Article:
Time and time again, symptoms of PTSD were observed among people exposed to traumatic events, but were not recognized as “real” given social and political circumstances of the times. Things changed, however, when the forces of the women’s liberation and anti-Vietnam War movements converged and PTSD was added to the Third Edition of the American Psychiatric Association’s Diagnostic and Statistical Manual of Mental Disorders (DSM-III) in 1980.  The addition legitimized PTSD as a medical condition and provided a shared language and framework to study and ameliorate the effects of overwhelming human experiences. 

With June upon us, let’s take this opportunity to raise awareness about some of what we’ve learned about PTSD over the past 30 years.

  • PTSD is fairly common, but most people don’t get sufficient treatment. Survey results indicate that about 7 percent of adults in the U.S. develop full-blown Post-Traumatic Stress Disorder at some point in their lives. It’s estimated that 3.5% percent of American adults currently have the disorder or had it within the past year. Only one in five with PTSD receiving minimally adequate treatment or better.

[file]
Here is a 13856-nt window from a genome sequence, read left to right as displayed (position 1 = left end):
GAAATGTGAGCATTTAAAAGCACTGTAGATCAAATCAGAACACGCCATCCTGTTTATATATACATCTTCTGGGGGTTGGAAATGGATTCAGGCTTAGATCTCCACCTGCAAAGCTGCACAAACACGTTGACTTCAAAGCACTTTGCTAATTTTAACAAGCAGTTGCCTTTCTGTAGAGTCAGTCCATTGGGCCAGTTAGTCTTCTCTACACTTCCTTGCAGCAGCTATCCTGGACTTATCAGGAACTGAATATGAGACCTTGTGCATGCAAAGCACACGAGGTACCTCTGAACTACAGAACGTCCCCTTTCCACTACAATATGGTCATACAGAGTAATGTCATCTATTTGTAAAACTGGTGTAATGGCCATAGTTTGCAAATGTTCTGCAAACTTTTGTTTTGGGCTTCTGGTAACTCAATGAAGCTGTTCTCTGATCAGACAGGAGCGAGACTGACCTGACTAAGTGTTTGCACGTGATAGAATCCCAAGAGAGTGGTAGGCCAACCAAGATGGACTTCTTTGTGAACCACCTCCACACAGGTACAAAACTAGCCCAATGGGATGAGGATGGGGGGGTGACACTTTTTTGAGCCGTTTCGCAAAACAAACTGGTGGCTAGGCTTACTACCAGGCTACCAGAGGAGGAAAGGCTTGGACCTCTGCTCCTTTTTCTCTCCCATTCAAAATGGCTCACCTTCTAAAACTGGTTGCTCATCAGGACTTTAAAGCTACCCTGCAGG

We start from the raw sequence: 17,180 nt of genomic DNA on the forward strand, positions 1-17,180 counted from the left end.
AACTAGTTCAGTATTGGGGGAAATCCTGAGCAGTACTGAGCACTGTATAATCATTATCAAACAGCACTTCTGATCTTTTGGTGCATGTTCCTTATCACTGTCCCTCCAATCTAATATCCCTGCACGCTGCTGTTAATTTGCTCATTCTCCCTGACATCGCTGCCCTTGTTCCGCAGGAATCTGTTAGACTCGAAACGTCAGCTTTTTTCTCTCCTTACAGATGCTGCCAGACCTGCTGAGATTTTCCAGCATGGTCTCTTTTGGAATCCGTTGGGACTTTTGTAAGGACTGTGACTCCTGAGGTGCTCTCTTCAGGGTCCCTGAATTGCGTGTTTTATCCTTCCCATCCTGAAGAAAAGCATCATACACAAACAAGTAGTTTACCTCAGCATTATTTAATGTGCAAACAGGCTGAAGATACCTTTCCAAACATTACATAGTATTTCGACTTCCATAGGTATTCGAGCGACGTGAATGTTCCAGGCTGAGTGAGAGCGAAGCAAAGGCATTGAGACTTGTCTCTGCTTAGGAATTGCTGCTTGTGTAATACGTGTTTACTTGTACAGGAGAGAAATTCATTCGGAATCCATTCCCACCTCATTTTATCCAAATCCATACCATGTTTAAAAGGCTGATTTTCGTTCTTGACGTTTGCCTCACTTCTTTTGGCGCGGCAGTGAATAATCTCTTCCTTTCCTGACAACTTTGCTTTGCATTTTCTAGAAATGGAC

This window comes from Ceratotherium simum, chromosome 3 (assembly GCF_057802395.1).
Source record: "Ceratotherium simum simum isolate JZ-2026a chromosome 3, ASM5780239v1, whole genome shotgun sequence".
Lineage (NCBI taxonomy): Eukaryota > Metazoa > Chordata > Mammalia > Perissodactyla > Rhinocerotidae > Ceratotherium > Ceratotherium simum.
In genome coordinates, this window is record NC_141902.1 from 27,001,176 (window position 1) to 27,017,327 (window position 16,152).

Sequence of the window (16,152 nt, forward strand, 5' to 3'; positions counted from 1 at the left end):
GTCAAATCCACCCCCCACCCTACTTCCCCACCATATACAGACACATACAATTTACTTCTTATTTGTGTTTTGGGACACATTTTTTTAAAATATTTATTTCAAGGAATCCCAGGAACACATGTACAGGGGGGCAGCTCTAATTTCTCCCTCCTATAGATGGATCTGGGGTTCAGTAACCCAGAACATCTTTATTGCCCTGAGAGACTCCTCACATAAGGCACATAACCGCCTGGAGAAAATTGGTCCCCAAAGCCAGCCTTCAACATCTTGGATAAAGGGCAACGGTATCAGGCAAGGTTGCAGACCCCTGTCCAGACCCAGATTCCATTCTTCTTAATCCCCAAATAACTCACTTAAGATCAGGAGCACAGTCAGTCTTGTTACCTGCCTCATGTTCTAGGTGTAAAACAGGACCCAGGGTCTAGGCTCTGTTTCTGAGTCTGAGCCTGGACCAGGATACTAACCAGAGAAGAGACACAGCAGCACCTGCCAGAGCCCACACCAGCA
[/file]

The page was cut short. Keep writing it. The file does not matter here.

• PTSD is more common among women. On average, females are almost twice as likely to develop the disorder as males. While women generally experience a fewer number of potentially traumatic events than men, they are almost six times more likely to be sexually assaulted—an extremely traumatic event that leads to PTSD in about one-third of all survivors.
  • PTSD extends far beyond the military.  While it’s estimated that around 13% of Iraq War veterans have the disorder, studies have found that the lifetime prevalence ranges between 15 and 23 percent in urban communities plagued by violence. About 15 to 20 percent of homicide victims’ family members develop PTSD.
  • PTSD can result from serious injuries. A systematic review of published research studies found between 20 and 51% of people have it at some point after sustaining a musculoskeletal injury. Twenty-one percent of adults were found to have PTSD one year after undergoing surgery for a serious injury. And an estimated 25 to 33% of car crash survivors develop the disorder.